In the Attics, Kelmscott Manor, 1896 Frederick H. Evans (British, 1853–1943) Platinum print; 6 1/8 x 7 7/8 in. (15.6 x 20 cm) The Metropolitan Museum of Art, New YorkNew York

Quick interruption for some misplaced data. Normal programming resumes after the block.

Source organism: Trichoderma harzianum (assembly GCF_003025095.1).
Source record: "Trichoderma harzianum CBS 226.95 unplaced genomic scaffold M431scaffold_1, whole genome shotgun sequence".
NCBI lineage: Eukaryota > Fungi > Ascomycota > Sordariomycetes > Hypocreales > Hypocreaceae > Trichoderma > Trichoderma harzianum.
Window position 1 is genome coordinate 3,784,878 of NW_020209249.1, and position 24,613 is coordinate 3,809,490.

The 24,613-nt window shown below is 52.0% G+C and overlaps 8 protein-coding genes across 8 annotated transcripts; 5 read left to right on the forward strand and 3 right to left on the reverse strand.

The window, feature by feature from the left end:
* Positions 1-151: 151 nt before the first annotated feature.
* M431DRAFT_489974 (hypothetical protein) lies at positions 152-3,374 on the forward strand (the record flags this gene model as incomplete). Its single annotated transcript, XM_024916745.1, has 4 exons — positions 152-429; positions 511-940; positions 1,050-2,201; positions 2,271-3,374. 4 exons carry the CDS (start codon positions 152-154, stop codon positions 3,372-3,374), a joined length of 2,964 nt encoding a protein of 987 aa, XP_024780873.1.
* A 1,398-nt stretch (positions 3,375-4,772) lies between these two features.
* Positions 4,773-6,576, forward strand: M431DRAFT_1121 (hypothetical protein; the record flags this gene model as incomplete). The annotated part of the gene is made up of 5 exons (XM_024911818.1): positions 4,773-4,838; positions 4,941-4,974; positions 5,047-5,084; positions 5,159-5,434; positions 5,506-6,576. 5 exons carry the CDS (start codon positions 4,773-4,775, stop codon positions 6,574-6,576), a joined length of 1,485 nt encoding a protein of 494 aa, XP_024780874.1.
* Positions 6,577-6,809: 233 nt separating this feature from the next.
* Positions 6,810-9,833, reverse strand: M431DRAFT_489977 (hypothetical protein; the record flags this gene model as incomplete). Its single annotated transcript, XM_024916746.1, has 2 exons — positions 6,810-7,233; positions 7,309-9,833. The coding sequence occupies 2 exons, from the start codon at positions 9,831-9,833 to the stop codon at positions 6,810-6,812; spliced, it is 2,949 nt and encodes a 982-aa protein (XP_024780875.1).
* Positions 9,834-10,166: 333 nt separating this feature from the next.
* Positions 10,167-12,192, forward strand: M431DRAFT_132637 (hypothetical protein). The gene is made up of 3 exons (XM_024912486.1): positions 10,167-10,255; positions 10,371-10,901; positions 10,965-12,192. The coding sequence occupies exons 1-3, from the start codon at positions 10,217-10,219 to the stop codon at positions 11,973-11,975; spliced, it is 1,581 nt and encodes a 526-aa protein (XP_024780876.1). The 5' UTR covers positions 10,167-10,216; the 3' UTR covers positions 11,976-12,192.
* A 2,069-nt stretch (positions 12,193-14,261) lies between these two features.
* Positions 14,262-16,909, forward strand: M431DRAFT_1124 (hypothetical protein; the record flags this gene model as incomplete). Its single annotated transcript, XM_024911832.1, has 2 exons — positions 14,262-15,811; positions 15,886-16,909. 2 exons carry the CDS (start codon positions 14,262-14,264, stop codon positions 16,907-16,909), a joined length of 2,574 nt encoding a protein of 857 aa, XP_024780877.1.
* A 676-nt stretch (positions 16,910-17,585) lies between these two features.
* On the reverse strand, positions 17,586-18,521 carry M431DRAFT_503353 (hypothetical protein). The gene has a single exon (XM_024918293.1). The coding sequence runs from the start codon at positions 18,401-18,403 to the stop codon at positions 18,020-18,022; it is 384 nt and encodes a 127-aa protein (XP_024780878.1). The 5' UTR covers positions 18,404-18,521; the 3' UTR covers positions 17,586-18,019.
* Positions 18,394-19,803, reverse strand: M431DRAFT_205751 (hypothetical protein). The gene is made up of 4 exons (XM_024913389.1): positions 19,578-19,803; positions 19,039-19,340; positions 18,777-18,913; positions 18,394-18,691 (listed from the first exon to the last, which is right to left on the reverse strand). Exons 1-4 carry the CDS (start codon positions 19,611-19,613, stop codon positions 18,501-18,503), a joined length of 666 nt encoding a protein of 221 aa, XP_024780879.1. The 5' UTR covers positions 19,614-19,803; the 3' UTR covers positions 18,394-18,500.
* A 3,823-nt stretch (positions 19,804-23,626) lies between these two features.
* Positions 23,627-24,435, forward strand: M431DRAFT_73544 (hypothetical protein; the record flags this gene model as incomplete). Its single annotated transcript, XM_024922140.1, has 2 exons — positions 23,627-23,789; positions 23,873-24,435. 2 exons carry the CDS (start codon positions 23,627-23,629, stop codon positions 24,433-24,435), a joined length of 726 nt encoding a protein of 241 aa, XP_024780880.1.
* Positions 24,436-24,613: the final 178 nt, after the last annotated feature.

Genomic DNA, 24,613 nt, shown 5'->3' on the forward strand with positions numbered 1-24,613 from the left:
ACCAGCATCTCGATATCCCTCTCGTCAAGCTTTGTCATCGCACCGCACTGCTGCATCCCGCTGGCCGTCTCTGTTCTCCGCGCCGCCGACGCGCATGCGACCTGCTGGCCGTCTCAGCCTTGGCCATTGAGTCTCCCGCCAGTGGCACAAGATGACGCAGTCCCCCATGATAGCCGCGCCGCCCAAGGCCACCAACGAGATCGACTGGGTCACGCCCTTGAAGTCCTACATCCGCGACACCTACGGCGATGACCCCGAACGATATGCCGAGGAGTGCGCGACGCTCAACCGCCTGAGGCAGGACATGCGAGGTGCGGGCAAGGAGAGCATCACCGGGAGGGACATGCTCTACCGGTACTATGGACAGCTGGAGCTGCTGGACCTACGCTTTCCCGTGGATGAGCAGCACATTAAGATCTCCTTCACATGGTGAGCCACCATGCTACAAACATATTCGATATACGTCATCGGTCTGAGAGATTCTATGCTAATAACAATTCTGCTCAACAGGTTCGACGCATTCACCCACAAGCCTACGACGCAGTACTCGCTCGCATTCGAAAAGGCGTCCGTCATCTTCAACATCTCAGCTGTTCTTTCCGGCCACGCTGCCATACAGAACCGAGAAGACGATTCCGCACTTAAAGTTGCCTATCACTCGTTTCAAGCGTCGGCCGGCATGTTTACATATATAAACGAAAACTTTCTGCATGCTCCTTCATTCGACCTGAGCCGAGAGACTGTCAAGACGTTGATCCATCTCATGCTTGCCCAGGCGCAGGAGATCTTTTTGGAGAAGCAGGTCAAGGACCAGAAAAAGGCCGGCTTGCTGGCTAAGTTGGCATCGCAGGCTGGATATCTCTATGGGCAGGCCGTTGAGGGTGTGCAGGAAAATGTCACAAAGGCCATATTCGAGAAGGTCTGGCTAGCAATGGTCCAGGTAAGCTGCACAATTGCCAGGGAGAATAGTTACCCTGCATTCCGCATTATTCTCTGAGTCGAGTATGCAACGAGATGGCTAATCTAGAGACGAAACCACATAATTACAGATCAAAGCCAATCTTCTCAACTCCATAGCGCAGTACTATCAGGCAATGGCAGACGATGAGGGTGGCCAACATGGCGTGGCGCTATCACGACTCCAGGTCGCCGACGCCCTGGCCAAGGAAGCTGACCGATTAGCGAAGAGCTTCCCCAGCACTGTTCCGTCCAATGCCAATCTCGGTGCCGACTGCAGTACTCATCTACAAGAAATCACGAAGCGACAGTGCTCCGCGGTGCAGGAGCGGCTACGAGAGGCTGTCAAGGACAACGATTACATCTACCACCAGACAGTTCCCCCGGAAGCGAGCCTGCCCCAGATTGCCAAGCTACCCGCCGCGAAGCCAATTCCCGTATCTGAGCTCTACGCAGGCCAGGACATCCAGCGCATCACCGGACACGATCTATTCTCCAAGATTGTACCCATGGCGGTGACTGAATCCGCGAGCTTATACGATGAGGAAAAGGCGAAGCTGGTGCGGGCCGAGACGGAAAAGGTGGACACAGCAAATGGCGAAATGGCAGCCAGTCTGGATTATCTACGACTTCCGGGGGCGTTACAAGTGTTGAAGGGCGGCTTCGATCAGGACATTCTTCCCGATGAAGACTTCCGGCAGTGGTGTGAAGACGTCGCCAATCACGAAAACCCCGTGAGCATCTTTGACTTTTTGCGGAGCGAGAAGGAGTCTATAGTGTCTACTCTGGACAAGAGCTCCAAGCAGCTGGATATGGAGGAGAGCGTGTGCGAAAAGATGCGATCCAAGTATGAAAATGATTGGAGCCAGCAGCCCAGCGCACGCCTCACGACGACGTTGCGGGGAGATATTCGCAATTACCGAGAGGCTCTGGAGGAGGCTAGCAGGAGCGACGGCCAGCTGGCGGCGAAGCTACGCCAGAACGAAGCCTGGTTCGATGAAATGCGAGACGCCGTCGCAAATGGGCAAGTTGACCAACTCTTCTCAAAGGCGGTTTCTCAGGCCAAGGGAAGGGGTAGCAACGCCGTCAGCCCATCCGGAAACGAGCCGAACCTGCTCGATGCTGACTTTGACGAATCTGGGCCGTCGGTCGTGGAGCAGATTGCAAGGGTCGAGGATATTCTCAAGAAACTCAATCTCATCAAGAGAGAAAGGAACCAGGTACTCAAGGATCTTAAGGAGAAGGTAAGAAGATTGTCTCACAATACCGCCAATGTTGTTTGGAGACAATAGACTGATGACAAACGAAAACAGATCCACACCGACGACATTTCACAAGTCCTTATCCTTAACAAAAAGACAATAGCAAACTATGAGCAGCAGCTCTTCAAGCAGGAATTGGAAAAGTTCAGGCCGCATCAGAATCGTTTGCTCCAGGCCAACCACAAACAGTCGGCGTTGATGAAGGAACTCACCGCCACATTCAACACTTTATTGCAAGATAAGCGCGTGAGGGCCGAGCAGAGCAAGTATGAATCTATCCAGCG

Kelmscott Manor was the country home of William Morris (1834–1896), poet, craftsman, designer, socialist reformer, and founder of the English Arts and Crafts movement. He and his wife Jane shared the house with the Pre-Raphaelite painter Dante Gabriel Rossetti from 1871 to 1874, and it remained a country retreat for Morris and the artists and intellectuals in his circle until his death. At Morris’ request, the bookseller and photographer Evans visited the old gray manor on the banks of the Thames in order to photograph it. This rare album, one of only two known to exist, was assembled by the photographer and contains thirty-one platinum prints, each carefully mounted on colored papers. In this photograph, Evans infused the bare and rambling space of the attic with a sense of harmony and spirituality that would later characterize his photographs of England’s great cathedrals.